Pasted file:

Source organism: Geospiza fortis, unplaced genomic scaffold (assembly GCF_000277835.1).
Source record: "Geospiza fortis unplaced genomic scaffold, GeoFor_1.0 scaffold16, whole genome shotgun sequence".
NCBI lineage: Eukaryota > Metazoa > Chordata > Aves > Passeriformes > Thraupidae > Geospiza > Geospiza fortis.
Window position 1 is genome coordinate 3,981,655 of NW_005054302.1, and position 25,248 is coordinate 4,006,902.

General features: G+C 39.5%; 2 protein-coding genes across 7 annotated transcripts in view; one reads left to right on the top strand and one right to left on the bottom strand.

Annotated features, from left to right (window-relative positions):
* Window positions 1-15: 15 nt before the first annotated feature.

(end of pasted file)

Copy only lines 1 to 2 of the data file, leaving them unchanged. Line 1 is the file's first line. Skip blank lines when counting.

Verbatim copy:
Source organism: Geospiza fortis, unplaced genomic scaffold (assembly GCF_000277835.1).
Source record: "Geospiza fortis unplaced genomic scaffold, GeoFor_1.0 scaffold16, whole genome shotgun sequence".